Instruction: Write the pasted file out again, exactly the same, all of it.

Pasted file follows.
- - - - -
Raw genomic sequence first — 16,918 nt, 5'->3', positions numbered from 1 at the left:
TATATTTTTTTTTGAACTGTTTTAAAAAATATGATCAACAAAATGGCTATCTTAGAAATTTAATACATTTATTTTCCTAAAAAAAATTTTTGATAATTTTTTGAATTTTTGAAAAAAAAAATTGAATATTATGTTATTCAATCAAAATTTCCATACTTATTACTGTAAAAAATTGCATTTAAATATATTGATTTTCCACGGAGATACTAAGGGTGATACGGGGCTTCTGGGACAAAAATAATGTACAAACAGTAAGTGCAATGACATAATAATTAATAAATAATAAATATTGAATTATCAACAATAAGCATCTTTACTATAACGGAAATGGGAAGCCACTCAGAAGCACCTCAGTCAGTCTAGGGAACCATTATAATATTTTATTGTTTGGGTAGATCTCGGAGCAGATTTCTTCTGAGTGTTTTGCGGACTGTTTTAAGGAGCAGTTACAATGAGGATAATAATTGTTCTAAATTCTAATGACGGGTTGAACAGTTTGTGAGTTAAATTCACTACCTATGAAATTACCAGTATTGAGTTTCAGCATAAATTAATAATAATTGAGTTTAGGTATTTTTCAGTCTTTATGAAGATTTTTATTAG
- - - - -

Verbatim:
Raw genomic sequence first — 16,918 nt, 5'->3', positions numbered from 1 at the left:
TATATTTTTTTTTGAACTGTTTTAAAAAATATGATCAACAAAATGGCTATCTTAGAAATTTAATACATTTATTTTCCTAAAAAAAATTTTTGATAATTTTTTGAATTTTTGAAAAAAAAAATTGAATATTATGTTATTCAATCAAAATTTCCATACTTATTACTGTAAAAAATTGCATTTAAATATATTGATTTTCCACGGAGATACTAAGGGTGATACGGGGCTTCTGGGACAAAAATAATGTACAAACAGTAAGTGCAATGACATAATAATTAATAAATAATAAATATTGAATTATCAACAATAAGCATCTTTACTATAACGGAAATGGGAAGCCACTCAGAAGCACCTCAGTCAGTCTAGGGAACCATTATAATATTTTATTGTTTGGGTAGATCTCGGAGCAGATTTCTTCTGAGTGTTTTGCGGACTGTTTTAAGGAGCAGTTACAATGAGGATAATAATTGTTCTAAATTCTAATGACGGGTTGAACAGTTTGTGAGTTAAATTCACTACCTATGAAATTACCAGTATTGAGTTTCAGCATAAATTAATAATAATTGAGTTTAGGTATTTTTCAGTCTTTATGAAGATTTTTATTAG